Finite Or Infinite? The Universe’s Biggest Question

Finite Or Infinite? The Universe's Biggest Question

Since the beginning of time, people have wondered whether the universe has an end, or if it just keeps going and going into an infinite space of nothingness. However, we are now in the midst of another big debate: Is our universe finite or infinite? In this article, we’ll discuss both sides of the debate. And what modern-day scientists believe about the question that has captured our imagination and curiosity since the dawn of civilization.

Finite universe

If you think about it, there are a few good reasons to believe our universe is finite. First off, there’s good evidence that our universe has been expanding all of the time—you can read about that here. Second, if you travel far enough in any direction from Earth. It seems as though you’ll hit an impenetrable barrier: a cosmic horizon. This is likely due to cosmic inflation (which we also have good evidence for), an initial period of exponential expansion during which matter grew much faster than light could travel. In short, thanks to inflation and expansion alone, we should expect to find ourselves in a finite universe. So why do we need some other outside influence?

Infinite universe

Although recent findings have cast doubt on these results, some physicists still believe that our universe is infinite. If you can travel far enough. That is, fast enough—you’ll end up in a different place. An identical copy of Earth where your identical self lives out another life identical to yours. In fact, every person who has ever lived in your universe exists again. It’s a strange idea, but it implies that there are an infinite number of universes out there. Each one is slightly different from the other. Of course, if all possible outcomes were played out over and over again across an infinite number of worlds then everything would happen at least once (including unlikely events like everyone choosing to use Facebook as their personal page).

Does space ever end?

If you had to pick one thing that would forever be impossible to know. It might be whether or not space has an end. As far as anyone knows, we live in a seemingly infinite universe of stars and galaxies. However, it’s also possible that all these things exist within a finite framework, like an endless bubble floating in space. We may never be able to prove either way. That said, it’s entirely possible that an infinite universe is out there somewhere. And right now scientists are trying to figure out how far out it goes.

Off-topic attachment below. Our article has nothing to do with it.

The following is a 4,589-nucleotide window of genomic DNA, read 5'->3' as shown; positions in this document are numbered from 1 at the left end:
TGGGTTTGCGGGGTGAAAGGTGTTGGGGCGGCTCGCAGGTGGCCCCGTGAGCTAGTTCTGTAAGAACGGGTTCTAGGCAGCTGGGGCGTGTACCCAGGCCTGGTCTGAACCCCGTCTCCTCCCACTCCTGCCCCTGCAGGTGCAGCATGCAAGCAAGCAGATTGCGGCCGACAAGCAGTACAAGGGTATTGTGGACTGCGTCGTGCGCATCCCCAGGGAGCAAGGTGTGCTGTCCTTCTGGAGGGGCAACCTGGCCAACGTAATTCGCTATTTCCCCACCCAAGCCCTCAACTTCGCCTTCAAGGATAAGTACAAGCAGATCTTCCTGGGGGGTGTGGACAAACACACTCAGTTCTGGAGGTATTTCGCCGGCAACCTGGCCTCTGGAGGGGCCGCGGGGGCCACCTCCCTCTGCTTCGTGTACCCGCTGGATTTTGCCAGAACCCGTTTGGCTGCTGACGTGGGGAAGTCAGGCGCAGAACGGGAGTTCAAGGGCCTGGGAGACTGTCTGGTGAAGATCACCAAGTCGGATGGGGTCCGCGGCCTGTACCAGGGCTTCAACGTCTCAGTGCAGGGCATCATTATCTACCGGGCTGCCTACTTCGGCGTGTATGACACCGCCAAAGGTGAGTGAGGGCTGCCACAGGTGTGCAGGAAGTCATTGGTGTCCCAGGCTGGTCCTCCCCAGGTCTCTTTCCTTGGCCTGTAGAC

Do we exist within an infinitely large space, or does it have boundaries?

Is our universe finite or infinite? From Albert Einstein to Neil deGrasse Tyson, some of history’s most prominent thinkers have sought to address that question—and many today remain stumped. (Theories range from one universe existing in a multiverse composed of an infinite number of parallel universes to one consisting of multiple spatial dimensions.) Even so, scientists have made strides in their attempts to explain what it means for something—or someone—to be infinite. Consider a number line like 0, 1, 2, 3 …: On an infinite number line, you can keep counting forever and never reach a final point.

Does something exist outside the limits of our universe?

Is there something beyond that which we see and feel around us every day? Many scientists say no. But there is no solid proof of our universe’s size and shape. Some say there is a finite amount of space, while others are convinced that it goes on forever. There might be an edge to our existence. But as long as there is another possible theory out there—including one asserting that ours is only one of an infinite number of universes—the question remains unanswered. If it turns out we’re part of something bigger, well, that would be pretty cool!